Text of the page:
If Meta has its way, your favorite artist may start attempting to sell you digital valuables, called blockchain-based tokens.
Meta has stated that it is experimenting minting and selling NFTs on Instagram, similar to how many traditional NFT markets do, with a "limited set of producers in the US" being the first to have access to the service. Instagram's NFT showcase function, which was recently made available to users in over 100 countries, is also being expanded. The announcement comes as the company announces various new options for creators to earn money on its platforms.
Meta claims that their digital collectibles toolkit will allow users to manufacture NFTs on the Polygon blockchain (no link to the video game news source Polygon) and subsequently sell them on Instagram or off the network. When it comes to showing NFTs acquired elsewhere, the business claims you can now show off ones from the Solana blockchain, in addition to the Ethereum, Polygon, and Flow blockchains that were previously supported by the functionality. It's also displaying certain OpenSea metadata, similar to what Twitter does with its NFT profile image feature.
The process of buying an NFT on Instagram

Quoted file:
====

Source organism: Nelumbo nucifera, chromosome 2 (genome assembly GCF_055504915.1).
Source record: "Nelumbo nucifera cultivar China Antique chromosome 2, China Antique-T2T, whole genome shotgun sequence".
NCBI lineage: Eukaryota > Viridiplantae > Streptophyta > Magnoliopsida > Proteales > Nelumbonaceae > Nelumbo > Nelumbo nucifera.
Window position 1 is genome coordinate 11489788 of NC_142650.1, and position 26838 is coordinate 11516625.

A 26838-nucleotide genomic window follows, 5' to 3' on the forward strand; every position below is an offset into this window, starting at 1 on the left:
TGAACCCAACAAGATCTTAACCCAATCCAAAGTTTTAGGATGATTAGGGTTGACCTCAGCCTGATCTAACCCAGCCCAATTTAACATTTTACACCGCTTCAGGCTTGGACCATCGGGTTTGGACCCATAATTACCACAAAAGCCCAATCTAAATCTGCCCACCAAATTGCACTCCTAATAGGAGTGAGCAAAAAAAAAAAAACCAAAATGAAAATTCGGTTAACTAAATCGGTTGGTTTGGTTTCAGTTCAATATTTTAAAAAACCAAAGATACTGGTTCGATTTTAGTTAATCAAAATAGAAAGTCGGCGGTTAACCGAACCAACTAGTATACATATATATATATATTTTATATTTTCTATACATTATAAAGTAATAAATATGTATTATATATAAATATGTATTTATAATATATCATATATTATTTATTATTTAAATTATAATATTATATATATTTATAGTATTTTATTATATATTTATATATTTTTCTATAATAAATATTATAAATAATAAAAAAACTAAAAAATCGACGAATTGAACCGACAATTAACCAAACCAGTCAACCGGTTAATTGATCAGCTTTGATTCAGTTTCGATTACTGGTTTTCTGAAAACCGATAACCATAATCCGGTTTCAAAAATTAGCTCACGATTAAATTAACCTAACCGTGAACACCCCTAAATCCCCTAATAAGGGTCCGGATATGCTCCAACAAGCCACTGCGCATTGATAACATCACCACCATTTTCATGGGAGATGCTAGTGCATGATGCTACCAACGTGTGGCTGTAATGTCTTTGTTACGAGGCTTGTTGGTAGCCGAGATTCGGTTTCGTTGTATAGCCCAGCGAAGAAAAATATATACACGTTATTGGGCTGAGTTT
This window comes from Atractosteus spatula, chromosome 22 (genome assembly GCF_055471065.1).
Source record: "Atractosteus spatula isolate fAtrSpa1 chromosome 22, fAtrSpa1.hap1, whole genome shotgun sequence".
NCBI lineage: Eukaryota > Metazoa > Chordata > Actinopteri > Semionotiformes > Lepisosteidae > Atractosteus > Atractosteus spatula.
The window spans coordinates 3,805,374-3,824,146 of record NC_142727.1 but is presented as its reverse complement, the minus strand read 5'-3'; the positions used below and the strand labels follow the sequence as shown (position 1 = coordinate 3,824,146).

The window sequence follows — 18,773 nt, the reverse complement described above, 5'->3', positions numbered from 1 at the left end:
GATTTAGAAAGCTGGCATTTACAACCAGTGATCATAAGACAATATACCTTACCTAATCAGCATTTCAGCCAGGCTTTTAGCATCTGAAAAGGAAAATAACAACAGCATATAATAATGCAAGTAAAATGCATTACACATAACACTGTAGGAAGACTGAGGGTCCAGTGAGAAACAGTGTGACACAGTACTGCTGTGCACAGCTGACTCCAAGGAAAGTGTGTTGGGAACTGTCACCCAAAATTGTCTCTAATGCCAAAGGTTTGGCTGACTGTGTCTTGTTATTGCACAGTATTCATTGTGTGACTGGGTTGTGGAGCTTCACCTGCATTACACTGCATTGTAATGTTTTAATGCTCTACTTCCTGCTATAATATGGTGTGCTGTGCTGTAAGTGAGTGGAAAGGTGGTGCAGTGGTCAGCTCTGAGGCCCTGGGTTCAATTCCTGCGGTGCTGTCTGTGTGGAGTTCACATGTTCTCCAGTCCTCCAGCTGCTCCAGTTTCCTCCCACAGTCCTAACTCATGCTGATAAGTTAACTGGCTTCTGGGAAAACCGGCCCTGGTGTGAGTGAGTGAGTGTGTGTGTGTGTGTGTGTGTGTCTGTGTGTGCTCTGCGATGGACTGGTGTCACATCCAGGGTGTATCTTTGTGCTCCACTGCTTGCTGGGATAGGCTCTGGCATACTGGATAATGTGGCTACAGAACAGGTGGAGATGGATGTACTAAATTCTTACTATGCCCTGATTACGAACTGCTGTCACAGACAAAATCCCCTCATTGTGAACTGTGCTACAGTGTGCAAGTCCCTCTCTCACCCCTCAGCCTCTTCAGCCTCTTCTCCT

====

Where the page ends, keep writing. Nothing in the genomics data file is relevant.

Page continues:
All of this comes as Meta expands additional revenue streams for creators on its platforms. It stated on Monday that it is increasing the deployment of professional mode, which grants access to specific tools and monetization opportunities, such as its Stars virtual currency tipping system (which it is also growing). It's also introducing a new feature on Instagram called presents, which allows fans to contribute money to a creator while viewing one of their Reels – the gifts, of course, are paid with Stars. This, like the NFT creation tools, is currently being tested with a few US-based developers.
The approach appears to be quite similar to TikTok's Coins and Gifts revenue structure or YouTube's Super Thanks function, which is not surprising. Both platforms appear to be in the process of figuring out how to allow creators to monetise their work. Of course, Meta is also attempting to replicate TikTok's meteoric rise in popularity, particularly among young people, and part of that strategy includes getting prominent TikTok producers to also post on Instagram. It's revealing that it's debuting presents with Reels, its TikTok-style films, rather than, say, photo postings.
As Instagram CEO Adam Mosseri stated last year, Meta no longer sees Instagram as a picture sharing platform, but rather as an entertainment app. And performers must generate money, whether through more traditional means such as ad revenue sharing or by selling NFTs and allowing fans to send them money in the form of gifts, coins, or stars.
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